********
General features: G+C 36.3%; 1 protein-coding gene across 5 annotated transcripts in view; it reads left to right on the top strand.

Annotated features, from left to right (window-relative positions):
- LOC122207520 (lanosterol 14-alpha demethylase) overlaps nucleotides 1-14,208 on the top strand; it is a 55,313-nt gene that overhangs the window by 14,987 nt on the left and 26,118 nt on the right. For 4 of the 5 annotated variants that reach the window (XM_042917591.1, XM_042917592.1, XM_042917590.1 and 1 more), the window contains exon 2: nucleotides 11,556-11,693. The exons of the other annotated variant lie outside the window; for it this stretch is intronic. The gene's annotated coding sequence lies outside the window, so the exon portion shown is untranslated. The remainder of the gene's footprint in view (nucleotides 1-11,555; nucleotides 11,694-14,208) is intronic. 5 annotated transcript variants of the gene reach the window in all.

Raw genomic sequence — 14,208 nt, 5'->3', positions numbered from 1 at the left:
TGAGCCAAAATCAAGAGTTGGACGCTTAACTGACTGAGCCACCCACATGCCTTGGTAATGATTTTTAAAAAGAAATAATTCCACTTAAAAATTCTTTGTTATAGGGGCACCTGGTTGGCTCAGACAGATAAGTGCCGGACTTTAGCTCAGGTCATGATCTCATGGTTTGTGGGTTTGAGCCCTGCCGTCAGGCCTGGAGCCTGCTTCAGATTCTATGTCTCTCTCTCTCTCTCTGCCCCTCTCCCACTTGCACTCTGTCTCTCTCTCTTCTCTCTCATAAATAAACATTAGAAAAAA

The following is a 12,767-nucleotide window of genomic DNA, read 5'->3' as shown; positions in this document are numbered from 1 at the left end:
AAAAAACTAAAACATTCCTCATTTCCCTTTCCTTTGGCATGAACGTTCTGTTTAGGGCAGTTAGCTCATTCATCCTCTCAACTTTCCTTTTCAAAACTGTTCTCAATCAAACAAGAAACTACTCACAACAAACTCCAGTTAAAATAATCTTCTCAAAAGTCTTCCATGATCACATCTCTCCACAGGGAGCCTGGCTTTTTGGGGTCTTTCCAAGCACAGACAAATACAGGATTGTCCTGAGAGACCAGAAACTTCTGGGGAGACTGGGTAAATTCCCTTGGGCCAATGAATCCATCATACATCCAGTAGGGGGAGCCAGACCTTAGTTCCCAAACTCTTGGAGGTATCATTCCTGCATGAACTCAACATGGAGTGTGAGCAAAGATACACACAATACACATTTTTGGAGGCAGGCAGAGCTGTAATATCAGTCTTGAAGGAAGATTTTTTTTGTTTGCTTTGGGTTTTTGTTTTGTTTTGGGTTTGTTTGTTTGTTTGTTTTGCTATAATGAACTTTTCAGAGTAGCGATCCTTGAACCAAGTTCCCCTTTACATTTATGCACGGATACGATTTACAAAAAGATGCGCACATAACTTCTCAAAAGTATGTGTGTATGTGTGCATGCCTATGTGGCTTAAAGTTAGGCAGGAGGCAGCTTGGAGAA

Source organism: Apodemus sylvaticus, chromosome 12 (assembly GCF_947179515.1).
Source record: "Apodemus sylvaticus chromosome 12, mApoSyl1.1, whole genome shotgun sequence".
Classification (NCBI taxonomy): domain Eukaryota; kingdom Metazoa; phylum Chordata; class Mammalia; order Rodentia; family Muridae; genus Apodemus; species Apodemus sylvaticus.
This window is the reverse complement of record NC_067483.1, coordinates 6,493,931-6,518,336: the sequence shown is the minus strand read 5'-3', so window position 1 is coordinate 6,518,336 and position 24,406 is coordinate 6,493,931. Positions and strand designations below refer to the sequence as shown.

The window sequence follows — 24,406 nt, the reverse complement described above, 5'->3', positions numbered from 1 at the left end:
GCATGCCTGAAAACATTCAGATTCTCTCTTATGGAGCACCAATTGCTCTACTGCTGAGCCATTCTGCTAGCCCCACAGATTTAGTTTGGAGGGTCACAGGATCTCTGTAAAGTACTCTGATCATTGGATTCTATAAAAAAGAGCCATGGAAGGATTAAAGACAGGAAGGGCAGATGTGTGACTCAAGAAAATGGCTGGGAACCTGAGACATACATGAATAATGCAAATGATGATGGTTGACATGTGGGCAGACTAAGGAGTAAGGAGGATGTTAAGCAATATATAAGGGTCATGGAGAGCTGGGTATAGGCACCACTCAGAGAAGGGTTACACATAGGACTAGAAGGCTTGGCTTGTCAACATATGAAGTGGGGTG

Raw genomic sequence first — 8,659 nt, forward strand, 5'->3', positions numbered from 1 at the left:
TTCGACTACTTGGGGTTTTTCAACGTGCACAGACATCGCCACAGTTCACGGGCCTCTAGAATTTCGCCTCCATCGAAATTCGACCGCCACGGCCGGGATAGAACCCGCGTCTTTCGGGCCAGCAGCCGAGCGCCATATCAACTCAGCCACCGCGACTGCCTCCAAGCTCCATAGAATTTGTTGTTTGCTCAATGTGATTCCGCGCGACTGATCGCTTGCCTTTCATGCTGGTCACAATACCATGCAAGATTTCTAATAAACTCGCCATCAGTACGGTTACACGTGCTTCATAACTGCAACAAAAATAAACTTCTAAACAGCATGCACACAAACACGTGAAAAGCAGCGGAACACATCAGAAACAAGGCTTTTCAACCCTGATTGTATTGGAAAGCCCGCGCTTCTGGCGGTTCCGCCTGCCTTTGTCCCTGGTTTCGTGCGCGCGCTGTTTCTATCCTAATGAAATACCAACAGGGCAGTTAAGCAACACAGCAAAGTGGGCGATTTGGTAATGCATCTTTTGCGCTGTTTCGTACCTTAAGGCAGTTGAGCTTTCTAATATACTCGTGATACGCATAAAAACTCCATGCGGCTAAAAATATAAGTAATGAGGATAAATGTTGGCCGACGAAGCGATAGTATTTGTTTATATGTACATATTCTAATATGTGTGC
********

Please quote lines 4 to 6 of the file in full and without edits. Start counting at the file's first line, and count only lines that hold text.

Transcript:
Raw genomic sequence — 14,208 nt, 5'->3', positions numbered from 1 at the left:
TGAGCCAAAATCAAGAGTTGGACGCTTAACTGACTGAGCCACCCACATGCCTTGGTAATGATTTTTAAAAAGAAATAATTCCACTTAAAAATTCTTTGTTATAGGGGCACCTGGTTGGCTCAGACAGATAAGTGCCGGACTTTAGCTCAGGTCATGATCTCATGGTTTGTGGGTTTGAGCCCTGCCGTCAGGCCTGGAGCCTGCTTCAGATTCTATGTCTCTCTCTCTCTCTCTGCCCCTCTCCCACTTGCACTCTGTCTCTCTCTCTTCTCTCTCATAAATAAACATTAGAAAAAA

The following is a 12,767-nucleotide window of genomic DNA, read 5'->3' as shown; positions in this document are numbered from 1 at the left end: